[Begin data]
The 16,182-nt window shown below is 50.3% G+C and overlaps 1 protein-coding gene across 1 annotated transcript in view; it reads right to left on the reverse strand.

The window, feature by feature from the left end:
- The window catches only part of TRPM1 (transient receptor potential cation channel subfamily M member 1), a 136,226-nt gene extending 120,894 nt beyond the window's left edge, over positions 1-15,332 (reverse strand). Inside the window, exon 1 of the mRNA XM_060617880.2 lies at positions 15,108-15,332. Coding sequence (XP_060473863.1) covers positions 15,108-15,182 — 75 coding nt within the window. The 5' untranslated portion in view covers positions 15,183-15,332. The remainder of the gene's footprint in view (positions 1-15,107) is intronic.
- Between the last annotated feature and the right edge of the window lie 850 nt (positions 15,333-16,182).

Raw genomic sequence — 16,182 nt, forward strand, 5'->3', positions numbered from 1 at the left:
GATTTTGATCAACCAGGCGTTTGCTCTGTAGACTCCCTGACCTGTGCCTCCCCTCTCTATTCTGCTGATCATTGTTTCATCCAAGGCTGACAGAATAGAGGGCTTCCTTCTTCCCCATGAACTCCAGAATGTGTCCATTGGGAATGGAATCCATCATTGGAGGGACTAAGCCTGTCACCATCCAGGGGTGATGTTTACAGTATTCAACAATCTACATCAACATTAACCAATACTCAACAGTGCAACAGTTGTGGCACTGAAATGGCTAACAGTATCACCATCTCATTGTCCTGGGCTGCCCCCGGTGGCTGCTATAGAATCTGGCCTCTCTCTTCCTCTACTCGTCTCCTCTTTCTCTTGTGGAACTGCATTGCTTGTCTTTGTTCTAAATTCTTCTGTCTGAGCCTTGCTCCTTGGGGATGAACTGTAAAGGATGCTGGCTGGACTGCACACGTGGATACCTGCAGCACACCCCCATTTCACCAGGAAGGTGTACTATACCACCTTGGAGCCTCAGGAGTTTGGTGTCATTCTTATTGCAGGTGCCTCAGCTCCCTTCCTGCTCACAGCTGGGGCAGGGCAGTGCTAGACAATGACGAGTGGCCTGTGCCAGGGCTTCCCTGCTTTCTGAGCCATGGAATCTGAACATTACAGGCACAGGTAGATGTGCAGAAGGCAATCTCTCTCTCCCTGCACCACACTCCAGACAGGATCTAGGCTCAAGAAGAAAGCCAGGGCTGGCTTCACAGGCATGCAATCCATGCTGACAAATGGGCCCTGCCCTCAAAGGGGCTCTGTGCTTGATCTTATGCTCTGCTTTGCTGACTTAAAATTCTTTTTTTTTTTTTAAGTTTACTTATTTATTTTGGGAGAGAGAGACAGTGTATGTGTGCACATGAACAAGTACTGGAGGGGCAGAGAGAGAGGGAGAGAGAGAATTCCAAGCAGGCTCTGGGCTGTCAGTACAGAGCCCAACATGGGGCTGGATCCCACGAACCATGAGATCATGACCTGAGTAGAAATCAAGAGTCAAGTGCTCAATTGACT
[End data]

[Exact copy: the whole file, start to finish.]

The 16,182-nt window shown below is 50.3% G+C and overlaps 1 protein-coding gene across 1 annotated transcript in view; it reads right to left on the reverse strand.

The window, feature by feature from the left end:
- The window catches only part of TRPM1 (transient receptor potential cation channel subfamily M member 1), a 136,226-nt gene extending 120,894 nt beyond the window's left edge, over positions 1-15,332 (reverse strand). Inside the window, exon 1 of the mRNA XM_060617880.2 lies at positions 15,108-15,332. Coding sequence (XP_060473863.1) covers positions 15,108-15,182 — 75 coding nt within the window. The 5' untranslated portion in view covers positions 15,183-15,332. The remainder of the gene's footprint in view (positions 1-15,107) is intronic.
- Between the last annotated feature and the right edge of the window lie 850 nt (positions 15,333-16,182).

Raw genomic sequence — 16,182 nt, forward strand, 5'->3', positions numbered from 1 at the left:
GATTTTGATCAACCAGGCGTTTGCTCTGTAGACTCCCTGACCTGTGCCTCCCCTCTCTATTCTGCTGATCATTGTTTCATCCAAGGCTGACAGAATAGAGGGCTTCCTTCTTCCCCATGAACTCCAGAATGTGTCCATTGGGAATGGAATCCATCATTGGAGGGACTAAGCCTGTCACCATCCAGGGGTGATGTTTACAGTATTCAACAATCTACATCAACATTAACCAATACTCAACAGTGCAACAGTTGTGGCACTGAAATGGCTAACAGTATCACCATCTCATTGTCCTGGGCTGCCCCCGGTGGCTGCTATAGAATCTGGCCTCTCTCTTCCTCTACTCGTCTCCTCTTTCTCTTGTGGAACTGCATTGCTTGTCTTTGTTCTAAATTCTTCTGTCTGAGCCTTGCTCCTTGGGGATGAACTGTAAAGGATGCTGGCTGGACTGCACACGTGGATACCTGCAGCACACCCCCATTTCACCAGGAAGGTGTACTATACCACCTTGGAGCCTCAGGAGTTTGGTGTCATTCTTATTGCAGGTGCCTCAGCTCCCTTCCTGCTCACAGCTGGGGCAGGGCAGTGCTAGACAATGACGAGTGGCCTGTGCCAGGGCTTCCCTGCTTTCTGAGCCATGGAATCTGAACATTACAGGCACAGGTAGATGTGCAGAAGGCAATCTCTCTCTCCCTGCACCACACTCCAGACAGGATCTAGGCTCAAGAAGAAAGCCAGGGCTGGCTTCACAGGCATGCAATCCATGCTGACAAATGGGCCCTGCCCTCAAAGGGGCTCTGTGCTTGATCTTATGCTCTGCTTTGCTGACTTAAAATTCTTTTTTTTTTTTTAAGTTTACTTATTTATTTTGGGAGAGAGAGACAGTGTATGTGTGCACATGAACAAGTACTGGAGGGGCAGAGAGAGAGGGAGAGAGAGAATTCCAAGCAGGCTCTGGGCTGTCAGTACAGAGCCCAACATGGGGCTGGATCCCACGAACCATGAGATCATGACCTGAGTAGAAATCAAGAGTCAAGTGCTCAATTGACT